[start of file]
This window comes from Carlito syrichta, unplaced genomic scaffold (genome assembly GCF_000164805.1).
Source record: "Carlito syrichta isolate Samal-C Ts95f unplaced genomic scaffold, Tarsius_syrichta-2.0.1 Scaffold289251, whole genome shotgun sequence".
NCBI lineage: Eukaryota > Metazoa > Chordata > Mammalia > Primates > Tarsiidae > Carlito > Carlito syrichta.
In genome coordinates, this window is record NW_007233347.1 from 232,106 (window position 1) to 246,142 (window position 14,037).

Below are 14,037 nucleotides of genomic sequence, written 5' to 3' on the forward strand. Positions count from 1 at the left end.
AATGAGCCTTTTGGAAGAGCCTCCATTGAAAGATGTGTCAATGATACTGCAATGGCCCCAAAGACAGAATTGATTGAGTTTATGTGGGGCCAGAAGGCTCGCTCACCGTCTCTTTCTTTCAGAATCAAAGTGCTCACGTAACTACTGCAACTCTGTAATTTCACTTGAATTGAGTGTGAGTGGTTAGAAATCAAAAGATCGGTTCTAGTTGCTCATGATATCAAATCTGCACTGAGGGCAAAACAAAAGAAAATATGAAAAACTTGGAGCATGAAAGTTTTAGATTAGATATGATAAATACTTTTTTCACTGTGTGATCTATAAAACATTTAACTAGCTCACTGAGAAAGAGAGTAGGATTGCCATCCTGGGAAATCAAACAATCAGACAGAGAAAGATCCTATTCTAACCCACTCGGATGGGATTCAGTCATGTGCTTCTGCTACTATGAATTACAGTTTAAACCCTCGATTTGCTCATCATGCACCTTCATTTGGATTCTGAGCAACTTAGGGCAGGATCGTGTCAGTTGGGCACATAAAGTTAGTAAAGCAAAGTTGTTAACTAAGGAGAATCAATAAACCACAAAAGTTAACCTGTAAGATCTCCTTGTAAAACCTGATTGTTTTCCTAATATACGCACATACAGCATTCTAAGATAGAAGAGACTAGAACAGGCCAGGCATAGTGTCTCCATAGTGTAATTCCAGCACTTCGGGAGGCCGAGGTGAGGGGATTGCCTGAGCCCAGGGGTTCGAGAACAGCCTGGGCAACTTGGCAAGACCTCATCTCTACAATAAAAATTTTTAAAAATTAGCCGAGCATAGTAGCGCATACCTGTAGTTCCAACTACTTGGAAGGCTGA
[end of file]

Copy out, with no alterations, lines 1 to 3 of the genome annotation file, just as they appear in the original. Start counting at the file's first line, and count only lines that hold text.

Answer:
This window comes from Carlito syrichta, unplaced genomic scaffold (genome assembly GCF_000164805.1).
Source record: "Carlito syrichta isolate Samal-C Ts95f unplaced genomic scaffold, Tarsius_syrichta-2.0.1 Scaffold289251, whole genome shotgun sequence".
NCBI lineage: Eukaryota > Metazoa > Chordata > Mammalia > Primates > Tarsiidae > Carlito > Carlito syrichta.